Aigle Château, former residence of the Compey-Thorens nobles and the Bernese Governors has been a landmark since the 12th Century and in different eras has served as a fortress, a home for the governor, a tribunal and even a prison.
It was over 800 years ago, at the beginning of the 13th Century, that two fortified towers were built facing the summit of the Blonaire pass. One tower belonged to the Knights of Aigle, the other to the Counts of Savoy. Château Aigle would rise on the foundations of the first tower with « Dîme House » erected on the second.
In 1483, Aigle would become the first French speaking territory to be integrated into the Swiss Confederation. The Republic of Berne installed its governor in Aigle Château. Profound changes saw the Château develop its fortress status and residential amenities. In the 1490s the great square tower was built.
In 1804 Aigle Commune bought Aigle Château for the princely sum of CHF 5'670.--. During the next almost two centuries, Aigle Château served multiple needs : used as a tribunal, a prison as well as providing accommodation for the local poor. To this day you can still see graffiti from prisoners and visitors in any number of the Château rooms.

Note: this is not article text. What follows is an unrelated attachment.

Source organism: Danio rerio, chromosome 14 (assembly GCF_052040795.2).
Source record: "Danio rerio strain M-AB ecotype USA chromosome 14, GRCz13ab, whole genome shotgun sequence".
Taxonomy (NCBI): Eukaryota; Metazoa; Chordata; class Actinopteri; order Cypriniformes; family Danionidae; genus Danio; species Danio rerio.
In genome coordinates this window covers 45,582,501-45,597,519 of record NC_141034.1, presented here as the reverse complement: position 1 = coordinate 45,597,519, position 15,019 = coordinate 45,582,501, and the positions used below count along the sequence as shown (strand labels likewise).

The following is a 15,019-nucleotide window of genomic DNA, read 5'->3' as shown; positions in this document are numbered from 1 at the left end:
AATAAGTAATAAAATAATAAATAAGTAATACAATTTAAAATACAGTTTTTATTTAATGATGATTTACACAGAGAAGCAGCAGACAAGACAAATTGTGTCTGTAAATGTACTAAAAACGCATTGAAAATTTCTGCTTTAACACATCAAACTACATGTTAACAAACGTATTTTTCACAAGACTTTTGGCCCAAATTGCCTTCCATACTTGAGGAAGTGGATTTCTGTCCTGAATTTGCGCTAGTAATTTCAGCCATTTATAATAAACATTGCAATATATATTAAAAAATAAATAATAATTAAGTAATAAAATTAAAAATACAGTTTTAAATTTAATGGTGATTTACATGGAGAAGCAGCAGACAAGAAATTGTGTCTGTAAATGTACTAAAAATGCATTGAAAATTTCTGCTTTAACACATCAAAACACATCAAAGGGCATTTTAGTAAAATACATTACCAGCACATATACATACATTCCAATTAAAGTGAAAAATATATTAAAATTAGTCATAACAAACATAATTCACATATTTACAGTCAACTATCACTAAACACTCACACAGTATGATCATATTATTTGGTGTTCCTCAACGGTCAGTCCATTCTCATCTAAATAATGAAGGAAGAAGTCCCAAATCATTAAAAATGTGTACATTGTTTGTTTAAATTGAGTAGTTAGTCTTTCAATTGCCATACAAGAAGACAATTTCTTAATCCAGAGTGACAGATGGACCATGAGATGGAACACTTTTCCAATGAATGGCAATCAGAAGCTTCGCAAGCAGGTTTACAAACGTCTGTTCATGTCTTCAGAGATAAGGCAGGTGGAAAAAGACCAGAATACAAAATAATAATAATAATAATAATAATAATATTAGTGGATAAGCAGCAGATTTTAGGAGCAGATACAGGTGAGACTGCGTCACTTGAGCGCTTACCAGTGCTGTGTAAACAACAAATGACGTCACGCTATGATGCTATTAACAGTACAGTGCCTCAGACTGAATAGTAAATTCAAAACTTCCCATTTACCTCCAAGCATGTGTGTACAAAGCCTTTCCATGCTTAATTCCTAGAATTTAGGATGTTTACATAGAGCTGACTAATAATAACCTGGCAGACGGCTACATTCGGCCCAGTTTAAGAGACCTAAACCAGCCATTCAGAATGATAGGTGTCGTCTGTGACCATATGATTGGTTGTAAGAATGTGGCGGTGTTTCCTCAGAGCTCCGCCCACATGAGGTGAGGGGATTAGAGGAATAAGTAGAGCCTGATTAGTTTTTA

From 1900 Aigle Château’s heritage value would continue to rise. Classed as a historic monument it would be the subject of numerous restoration projects transforming it into the cultural hub we know today. Since 1975 Aigle Château has been home to the Vine and Wine Museum and is also a reception, banqueting and conference venue with four specially designated meeting halls.